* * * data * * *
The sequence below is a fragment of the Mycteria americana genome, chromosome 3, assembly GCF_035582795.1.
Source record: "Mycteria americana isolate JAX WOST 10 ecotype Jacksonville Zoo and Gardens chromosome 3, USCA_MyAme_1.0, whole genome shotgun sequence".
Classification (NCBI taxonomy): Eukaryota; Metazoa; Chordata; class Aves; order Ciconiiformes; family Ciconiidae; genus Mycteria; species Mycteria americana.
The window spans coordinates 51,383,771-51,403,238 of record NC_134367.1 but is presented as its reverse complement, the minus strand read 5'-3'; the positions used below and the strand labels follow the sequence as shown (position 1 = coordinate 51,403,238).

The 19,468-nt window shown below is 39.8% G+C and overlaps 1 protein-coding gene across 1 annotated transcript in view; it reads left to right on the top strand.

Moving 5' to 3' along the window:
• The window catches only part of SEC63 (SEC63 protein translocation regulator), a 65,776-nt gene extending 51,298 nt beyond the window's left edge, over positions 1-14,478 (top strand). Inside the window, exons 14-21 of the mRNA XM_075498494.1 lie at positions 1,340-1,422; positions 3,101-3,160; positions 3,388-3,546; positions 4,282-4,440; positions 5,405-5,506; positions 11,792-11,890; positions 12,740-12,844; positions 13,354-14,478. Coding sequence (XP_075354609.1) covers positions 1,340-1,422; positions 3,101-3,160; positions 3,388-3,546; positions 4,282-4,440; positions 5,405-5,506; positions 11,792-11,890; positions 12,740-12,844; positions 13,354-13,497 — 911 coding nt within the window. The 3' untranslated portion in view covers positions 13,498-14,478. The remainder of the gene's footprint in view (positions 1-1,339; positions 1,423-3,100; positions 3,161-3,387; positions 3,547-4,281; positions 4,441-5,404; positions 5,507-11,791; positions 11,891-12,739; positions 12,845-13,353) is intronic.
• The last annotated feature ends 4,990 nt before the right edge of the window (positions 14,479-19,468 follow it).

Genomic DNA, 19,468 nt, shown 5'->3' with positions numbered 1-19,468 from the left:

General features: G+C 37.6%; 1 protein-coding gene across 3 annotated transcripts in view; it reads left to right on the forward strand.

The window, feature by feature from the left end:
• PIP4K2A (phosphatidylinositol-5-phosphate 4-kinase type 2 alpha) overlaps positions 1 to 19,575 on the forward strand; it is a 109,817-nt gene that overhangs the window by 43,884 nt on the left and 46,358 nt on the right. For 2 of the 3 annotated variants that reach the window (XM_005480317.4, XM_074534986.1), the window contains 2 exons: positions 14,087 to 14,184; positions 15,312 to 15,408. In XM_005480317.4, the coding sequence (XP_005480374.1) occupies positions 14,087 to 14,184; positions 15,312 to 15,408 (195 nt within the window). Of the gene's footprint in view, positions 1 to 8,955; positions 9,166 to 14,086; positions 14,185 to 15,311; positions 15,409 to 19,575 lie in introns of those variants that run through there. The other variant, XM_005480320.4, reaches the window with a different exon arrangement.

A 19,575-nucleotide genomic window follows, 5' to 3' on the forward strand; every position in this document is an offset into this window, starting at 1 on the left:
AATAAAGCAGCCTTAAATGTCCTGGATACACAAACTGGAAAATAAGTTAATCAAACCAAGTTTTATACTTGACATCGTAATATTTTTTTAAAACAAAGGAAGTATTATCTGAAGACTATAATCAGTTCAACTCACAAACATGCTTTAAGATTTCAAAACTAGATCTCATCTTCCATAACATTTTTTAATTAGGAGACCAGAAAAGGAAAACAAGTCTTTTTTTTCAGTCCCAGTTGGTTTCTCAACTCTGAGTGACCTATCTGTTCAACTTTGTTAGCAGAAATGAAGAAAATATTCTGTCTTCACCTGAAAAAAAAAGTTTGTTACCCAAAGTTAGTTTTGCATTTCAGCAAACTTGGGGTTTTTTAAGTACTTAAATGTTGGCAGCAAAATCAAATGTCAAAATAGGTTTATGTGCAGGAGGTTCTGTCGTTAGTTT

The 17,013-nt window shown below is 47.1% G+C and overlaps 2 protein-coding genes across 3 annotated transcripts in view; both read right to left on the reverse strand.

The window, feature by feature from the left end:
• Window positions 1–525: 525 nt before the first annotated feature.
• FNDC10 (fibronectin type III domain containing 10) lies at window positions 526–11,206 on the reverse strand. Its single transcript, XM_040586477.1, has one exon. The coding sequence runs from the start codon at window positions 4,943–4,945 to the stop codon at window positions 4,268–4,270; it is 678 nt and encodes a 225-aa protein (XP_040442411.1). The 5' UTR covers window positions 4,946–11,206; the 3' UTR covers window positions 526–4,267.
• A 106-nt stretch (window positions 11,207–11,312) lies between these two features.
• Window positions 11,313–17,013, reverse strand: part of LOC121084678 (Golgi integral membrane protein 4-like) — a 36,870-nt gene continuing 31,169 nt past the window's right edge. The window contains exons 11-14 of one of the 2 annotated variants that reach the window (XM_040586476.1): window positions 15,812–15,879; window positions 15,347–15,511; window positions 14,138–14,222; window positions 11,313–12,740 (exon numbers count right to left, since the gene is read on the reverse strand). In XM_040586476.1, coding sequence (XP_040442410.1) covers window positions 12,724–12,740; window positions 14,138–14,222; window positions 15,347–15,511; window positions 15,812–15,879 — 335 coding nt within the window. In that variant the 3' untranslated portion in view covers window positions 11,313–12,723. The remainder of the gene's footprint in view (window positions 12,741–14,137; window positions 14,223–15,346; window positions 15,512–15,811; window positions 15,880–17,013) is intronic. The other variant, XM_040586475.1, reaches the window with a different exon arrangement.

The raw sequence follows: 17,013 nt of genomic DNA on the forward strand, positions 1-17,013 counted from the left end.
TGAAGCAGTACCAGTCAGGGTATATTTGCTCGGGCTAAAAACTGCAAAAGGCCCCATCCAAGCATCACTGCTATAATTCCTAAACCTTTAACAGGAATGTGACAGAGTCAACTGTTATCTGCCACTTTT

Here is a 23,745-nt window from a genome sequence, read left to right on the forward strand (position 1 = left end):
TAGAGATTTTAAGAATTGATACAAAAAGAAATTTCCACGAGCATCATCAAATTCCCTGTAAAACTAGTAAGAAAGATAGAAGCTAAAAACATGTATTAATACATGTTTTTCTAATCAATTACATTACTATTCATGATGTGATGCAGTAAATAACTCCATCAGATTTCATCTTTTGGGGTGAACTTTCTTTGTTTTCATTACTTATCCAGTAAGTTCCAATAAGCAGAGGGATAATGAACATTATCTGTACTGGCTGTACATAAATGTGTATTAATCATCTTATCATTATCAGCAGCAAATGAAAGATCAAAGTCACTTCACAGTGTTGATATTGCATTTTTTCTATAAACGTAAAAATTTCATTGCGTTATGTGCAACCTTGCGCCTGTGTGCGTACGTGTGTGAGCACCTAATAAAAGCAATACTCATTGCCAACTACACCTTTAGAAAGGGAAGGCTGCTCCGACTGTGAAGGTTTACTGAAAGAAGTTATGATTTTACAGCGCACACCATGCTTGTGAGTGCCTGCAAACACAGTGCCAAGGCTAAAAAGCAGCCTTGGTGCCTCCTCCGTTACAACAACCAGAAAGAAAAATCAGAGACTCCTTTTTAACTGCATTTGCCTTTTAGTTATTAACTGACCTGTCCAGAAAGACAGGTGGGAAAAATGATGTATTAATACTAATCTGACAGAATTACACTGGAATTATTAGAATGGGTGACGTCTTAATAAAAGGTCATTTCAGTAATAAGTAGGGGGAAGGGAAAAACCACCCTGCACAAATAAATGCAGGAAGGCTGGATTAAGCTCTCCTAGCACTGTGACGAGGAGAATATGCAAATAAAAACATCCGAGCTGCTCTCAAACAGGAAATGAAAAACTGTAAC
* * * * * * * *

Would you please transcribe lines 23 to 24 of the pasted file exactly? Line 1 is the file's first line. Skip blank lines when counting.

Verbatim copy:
Here is a 23,745-nt window from a genome sequence, read left to right on the forward strand (position 1 = left end):
TAGAGATTTTAAGAATTGATACAAAAAGAAATTTCCACGAGCATCATCAAATTCCCTGTAAAACTAGTAAGAAAGATAGAAGCTAAAAACATGTATTAATACATGTTTTTCTAATCAATTACATTACTATTCATGATGTGATGCAGTAAATAACTCCATCAGATTTCATCTTTTGGGGTGAACTTTCTTTGTTTTCATTACTTATCCAGTAAGTTCCAATAAGCAGAGGGATAATGAACATTATCTGTACTGGCTGTACATAAATGTGTATTAATCATCTTATCATTATCAGCAGCAAATGAAAGATCAAAGTCACTTCACAGTGTTGATATTGCATTTTTTCTATAAACGTAAAAATTTCATTGCGTTATGTGCAACCTTGCGCCTGTGTGCGTACGTGTGTGAGCACCTAATAAAAGCAATACTCATTGCCAACTACACCTTTAGAAAGGGAAGGCTGCTCCGACTGTGAAGGTTTACTGAAAGAAGTTATGATTTTACAGCGCACACCATGCTTGTGAGTGCCTGCAAACACAGTGCCAAGGCTAAAAAGCAGCCTTGGTGCCTCCTCCGTTACAACAACCAGAAAGAAAAATCAGAGACTCCTTTTTAACTGCATTTGCCTTTTAGTTATTAACTGACCTGTCCAGAAAGACAGGTGGGAAAAATGATGTATTAATACTAATCTGACAGAATTACACTGGAATTATTAGAATGGGTGACGTCTTAATAAAAGGTCATTTCAGTAATAAGTAGGGGGAAGGGAAAAACCACCCTGCACAAATAAATGCAGGAAGGCTGGATTAAGCTCTCCTAGCACTGTGACGAGGAGAATATGCAAATAAAAACATCCGAGCTGCTCTCAAACAGGAAATGAAAAACTGTAAC